Code can be thought of as a set of machine-actionable instructions, or instructions that we write for a computer to follow. What other sets of instructions do you have, either written down or in your head? How can you turn them into something machine-actionable?

Get off your own machine

More and more work is being done somewhere other than a personal computer. This could be an HPC cluster at a university or a cloud computing provider. "Cloud" just means somebody else is handling the computers, and you get to use them when you need to, typically for a price. Some 'cloud' options include: Binder, Colab, and Cyverse VICE and Github Codespace.

The take home message on Cloud is that it is a great way to make your work more reproducible, as you can share a link to your work, and anyone can run it without having to install anything.

Software Management

Have you ever tried to run a script, only to realize you had updated a package without knowing, and now the script doesn't work?

Package managers that create and manage custom environments can be extremely helpful in keeping software versions aligned with projects. Good examples of package managers are Conda and Pip.

In Python, it is common to use pip and a requirements.txt file, and in R, the renv package can be used to keep package versions stable within individual projects.

Conda: a GREAT Environment and Package Manager

Conda is an open-source package management system and also an environment management system. This means that it helps manage libraries and dependencies within different projects and can isolate different versions of packages and even Python itself into different environments to maintain project consistency and avoid conflicts between package versions.

Here's a breakdown of what Conda offers:

  • Environment Management:

    Conda allows users to create isolated environments for their projects. Each environment can have its own set of packages, dependencies, and even its own version of Python. This ensures that different projects can have their own specific requirements without interfering with each other. It allows for consistent and reproducible results across different systems and setups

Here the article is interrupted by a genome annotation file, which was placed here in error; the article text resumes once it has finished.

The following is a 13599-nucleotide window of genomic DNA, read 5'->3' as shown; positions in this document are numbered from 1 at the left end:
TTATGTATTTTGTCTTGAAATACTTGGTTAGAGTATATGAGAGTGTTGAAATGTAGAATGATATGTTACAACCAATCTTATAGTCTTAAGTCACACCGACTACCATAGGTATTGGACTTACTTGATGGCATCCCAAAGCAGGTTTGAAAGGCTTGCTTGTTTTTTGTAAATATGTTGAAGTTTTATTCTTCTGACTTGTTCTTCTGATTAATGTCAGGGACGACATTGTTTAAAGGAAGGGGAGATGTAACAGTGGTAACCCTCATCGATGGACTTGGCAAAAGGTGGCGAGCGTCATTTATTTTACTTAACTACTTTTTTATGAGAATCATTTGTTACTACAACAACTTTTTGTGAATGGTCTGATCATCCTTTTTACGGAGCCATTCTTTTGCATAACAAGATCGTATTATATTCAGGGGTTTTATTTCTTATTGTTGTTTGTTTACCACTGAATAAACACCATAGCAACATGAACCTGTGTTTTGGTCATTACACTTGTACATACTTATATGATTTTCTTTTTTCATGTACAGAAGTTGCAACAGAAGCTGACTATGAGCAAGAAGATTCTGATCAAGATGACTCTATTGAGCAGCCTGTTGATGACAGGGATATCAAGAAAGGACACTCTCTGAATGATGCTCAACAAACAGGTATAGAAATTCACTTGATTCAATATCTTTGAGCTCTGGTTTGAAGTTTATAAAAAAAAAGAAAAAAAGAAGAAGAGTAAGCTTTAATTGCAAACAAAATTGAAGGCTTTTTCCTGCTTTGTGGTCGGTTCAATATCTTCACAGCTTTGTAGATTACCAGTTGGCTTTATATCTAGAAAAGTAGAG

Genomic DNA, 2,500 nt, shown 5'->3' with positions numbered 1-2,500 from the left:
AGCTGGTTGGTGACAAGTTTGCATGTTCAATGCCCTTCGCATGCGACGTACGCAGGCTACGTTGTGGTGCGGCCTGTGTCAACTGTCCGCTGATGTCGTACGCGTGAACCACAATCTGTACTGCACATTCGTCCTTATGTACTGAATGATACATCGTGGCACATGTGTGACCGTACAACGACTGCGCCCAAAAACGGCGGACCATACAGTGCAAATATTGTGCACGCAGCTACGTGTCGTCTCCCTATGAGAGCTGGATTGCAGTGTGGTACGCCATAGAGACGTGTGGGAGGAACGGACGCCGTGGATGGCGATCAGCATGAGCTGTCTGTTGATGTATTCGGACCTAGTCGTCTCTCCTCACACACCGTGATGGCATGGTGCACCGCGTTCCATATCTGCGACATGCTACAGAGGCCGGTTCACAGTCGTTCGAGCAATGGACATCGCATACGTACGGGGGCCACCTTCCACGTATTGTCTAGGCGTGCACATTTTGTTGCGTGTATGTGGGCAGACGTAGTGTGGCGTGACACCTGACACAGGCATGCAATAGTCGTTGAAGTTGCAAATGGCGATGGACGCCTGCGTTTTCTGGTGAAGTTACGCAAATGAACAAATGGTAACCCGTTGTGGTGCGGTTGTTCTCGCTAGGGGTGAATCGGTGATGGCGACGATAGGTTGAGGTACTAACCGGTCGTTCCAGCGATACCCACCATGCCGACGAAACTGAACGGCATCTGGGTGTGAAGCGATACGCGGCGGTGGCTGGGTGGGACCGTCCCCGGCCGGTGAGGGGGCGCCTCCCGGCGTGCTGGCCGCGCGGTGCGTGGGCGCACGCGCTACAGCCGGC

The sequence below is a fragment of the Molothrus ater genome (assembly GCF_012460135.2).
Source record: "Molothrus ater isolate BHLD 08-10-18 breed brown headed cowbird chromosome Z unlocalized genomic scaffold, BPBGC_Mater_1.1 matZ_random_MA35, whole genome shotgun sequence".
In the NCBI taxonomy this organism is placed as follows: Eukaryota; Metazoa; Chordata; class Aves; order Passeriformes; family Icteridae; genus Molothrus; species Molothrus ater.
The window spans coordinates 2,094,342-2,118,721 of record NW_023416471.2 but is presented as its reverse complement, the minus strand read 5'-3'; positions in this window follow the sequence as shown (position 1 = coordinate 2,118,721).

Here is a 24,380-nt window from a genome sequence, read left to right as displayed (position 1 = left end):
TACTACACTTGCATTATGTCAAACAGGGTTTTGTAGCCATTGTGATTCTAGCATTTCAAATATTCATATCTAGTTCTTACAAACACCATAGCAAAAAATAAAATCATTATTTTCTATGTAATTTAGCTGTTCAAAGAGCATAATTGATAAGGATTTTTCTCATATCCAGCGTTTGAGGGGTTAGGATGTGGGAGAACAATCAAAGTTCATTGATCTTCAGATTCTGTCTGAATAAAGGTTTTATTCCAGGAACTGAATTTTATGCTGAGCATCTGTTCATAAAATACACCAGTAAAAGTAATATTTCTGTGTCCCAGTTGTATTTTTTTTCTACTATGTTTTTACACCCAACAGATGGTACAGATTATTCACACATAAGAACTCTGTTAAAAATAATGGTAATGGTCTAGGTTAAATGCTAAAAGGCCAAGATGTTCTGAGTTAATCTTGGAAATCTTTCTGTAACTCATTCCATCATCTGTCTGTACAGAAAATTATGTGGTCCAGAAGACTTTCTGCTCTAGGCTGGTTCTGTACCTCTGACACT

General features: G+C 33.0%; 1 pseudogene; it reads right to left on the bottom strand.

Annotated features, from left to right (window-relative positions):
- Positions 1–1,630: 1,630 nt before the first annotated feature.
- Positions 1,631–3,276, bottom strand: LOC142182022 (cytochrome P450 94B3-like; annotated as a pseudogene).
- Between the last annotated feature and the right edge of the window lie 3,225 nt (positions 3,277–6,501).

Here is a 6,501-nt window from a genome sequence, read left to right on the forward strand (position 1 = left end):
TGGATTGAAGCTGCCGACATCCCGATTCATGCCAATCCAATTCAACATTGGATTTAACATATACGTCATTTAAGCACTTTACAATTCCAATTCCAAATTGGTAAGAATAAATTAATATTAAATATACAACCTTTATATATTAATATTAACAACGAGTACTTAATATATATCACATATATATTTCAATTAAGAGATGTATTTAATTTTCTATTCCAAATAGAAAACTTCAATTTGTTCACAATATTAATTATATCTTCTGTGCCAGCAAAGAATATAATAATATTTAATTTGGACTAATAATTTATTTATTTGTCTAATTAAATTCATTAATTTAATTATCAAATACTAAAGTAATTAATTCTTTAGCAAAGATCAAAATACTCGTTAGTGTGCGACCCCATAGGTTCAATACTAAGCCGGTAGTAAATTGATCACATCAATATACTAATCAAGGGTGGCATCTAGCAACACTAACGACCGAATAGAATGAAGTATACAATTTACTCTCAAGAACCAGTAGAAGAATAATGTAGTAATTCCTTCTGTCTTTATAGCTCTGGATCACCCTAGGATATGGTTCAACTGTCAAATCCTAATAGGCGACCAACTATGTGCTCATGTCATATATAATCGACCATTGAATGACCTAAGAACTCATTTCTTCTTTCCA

• Package Management:

    Beyond managing environments, Conda is also a package manager. It can install specific versions of software packages and ensure that all dependencies are met. While it's commonly associated with Python, Conda can also manage packages from other languages. You can search for packges at

  • Cross-Platform:

    Conda is platform-agnostic. This means you can use it across various operating systems like Windows, macOS, and Linux.

  • Repository Channels:

    Conda packages are retrieved from repositories known as channels. The default channel has a wide array of commonly used packages. However, users can add third-party channels, such as "conda-forge", to access even more packages or specific versions of packages. You can specify the channel by using the -c flag when installing packages.

  • Integration with Anaconda:

    Conda is the package and environment manager for the Anaconda distribution, which is a distribution of Python and R for scientific computing and data science. However, Conda can be used independently of Anaconda.

Conda comes in two different flavours: Anaconda and Miniconda. Whilst both have the same Conda engine, Miniconda is smaller is size and contains only necessary packages (~500MB), whilst Anaconda comes with everything Miniconda has and more software modules (~2.5GB).


Conda, Miniconda, and Anaconda.
Taken from Getting Started with Conda, Medium.

Tip: slow Conda? Try Mamba.